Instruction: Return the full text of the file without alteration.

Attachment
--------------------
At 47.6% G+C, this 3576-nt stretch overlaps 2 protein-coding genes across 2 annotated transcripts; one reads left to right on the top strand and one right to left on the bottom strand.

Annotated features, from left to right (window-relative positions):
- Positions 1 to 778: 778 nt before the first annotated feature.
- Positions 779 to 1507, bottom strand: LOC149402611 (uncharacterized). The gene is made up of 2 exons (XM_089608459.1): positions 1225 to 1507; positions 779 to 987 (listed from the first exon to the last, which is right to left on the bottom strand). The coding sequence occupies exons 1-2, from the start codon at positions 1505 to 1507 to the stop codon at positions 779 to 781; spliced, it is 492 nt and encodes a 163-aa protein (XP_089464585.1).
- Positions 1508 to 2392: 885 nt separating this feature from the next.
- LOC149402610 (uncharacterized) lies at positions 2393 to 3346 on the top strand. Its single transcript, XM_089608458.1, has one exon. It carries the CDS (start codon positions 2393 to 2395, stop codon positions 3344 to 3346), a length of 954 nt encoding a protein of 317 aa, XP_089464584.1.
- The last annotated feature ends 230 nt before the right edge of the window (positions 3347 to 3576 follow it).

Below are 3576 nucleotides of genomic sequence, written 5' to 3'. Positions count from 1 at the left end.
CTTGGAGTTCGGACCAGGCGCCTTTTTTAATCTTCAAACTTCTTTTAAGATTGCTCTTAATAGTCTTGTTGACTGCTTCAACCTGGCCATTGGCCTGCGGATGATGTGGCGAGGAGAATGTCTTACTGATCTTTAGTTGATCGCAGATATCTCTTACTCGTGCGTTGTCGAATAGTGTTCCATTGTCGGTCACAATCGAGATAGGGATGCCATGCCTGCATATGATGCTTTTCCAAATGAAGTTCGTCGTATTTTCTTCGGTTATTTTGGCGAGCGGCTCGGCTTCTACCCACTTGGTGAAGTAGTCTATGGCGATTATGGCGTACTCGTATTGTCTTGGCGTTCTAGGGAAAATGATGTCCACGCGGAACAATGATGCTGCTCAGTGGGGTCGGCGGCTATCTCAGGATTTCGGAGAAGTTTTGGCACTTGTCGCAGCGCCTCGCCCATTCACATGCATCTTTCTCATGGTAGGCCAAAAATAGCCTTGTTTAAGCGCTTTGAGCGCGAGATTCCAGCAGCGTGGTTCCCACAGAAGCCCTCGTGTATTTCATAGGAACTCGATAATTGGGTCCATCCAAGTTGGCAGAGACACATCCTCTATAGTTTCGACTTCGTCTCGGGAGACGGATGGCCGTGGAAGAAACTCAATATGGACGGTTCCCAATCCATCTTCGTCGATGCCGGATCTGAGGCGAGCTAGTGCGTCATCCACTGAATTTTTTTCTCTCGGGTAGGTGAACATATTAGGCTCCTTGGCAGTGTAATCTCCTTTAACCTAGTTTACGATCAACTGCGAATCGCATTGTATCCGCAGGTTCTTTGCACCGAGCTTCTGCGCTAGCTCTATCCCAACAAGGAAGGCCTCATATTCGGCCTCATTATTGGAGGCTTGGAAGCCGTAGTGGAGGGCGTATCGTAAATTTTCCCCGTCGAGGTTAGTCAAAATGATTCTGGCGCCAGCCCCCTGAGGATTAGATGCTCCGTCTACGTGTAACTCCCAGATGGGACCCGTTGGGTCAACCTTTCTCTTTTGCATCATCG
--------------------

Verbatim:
At 47.6% G+C, this 3576-nt stretch overlaps 2 protein-coding genes across 2 annotated transcripts; one reads left to right on the top strand and one right to left on the bottom strand.

Annotated features, from left to right (window-relative positions):
- Positions 1 to 778: 778 nt before the first annotated feature.
- Positions 779 to 1507, bottom strand: LOC149402611 (uncharacterized). The gene is made up of 2 exons (XM_089608459.1): positions 1225 to 1507; positions 779 to 987 (listed from the first exon to the last, which is right to left on the bottom strand). The coding sequence occupies exons 1-2, from the start codon at positions 1505 to 1507 to the stop codon at positions 779 to 781; spliced, it is 492 nt and encodes a 163-aa protein (XP_089464585.1).
- Positions 1508 to 2392: 885 nt separating this feature from the next.
- LOC149402610 (uncharacterized) lies at positions 2393 to 3346 on the top strand. Its single transcript, XM_089608458.1, has one exon. It carries the CDS (start codon positions 2393 to 2395, stop codon positions 3344 to 3346), a length of 954 nt encoding a protein of 317 aa, XP_089464584.1.
- The last annotated feature ends 230 nt before the right edge of the window (positions 3347 to 3576 follow it).

Below are 3576 nucleotides of genomic sequence, written 5' to 3'. Positions count from 1 at the left end.
CTTGGAGTTCGGACCAGGCGCCTTTTTTAATCTTCAAACTTCTTTTAAGATTGCTCTTAATAGTCTTGTTGACTGCTTCAACCTGGCCATTGGCCTGCGGATGATGTGGCGAGGAGAATGTCTTACTGATCTTTAGTTGATCGCAGATATCTCTTACTCGTGCGTTGTCGAATAGTGTTCCATTGTCGGTCACAATCGAGATAGGGATGCCATGCCTGCATATGATGCTTTTCCAAATGAAGTTCGTCGTATTTTCTTCGGTTATTTTGGCGAGCGGCTCGGCTTCTACCCACTTGGTGAAGTAGTCTATGGCGATTATGGCGTACTCGTATTGTCTTGGCGTTCTAGGGAAAATGATGTCCACGCGGAACAATGATGCTGCTCAGTGGGGTCGGCGGCTATCTCAGGATTTCGGAGAAGTTTTGGCACTTGTCGCAGCGCCTCGCCCATTCACATGCATCTTTCTCATGGTAGGCCAAAAATAGCCTTGTTTAAGCGCTTTGAGCGCGAGATTCCAGCAGCGTGGTTCCCACAGAAGCCCTCGTGTATTTCATAGGAACTCGATAATTGGGTCCATCCAAGTTGGCAGAGACACATCCTCTATAGTTTCGACTTCGTCTCGGGAGACGGATGGCCGTGGAAGAAACTCAATATGGACGGTTCCCAATCCATCTTCGTCGATGCCGGATCTGAGGCGAGCTAGTGCGTCATCCACTGAATTTTTTTCTCTCGGGTAGGTGAACATATTAGGCTCCTTGGCAGTGTAATCTCCTTTAACCTAGTTTACGATCAACTGCGAATCGCATTGTATCCGCAGGTTCTTTGCACCGAGCTTCTGCGCTAGCTCTATCCCAACAAGGAAGGCCTCATATTCGGCCTCATTATTGGAGGCTTGGAAGCCGTAGTGGAGGGCGTATCGTAAATTTTCCCCGTCGAGGTTAGTCAAAATGATTCTGGCGCCAGCCCCCTGAGGATTAGATGCTCCGTCTACGTGTAACTCCCAGATGGGACCCGTTGGGTCAACCTTTCTCTTTTGCATCATCG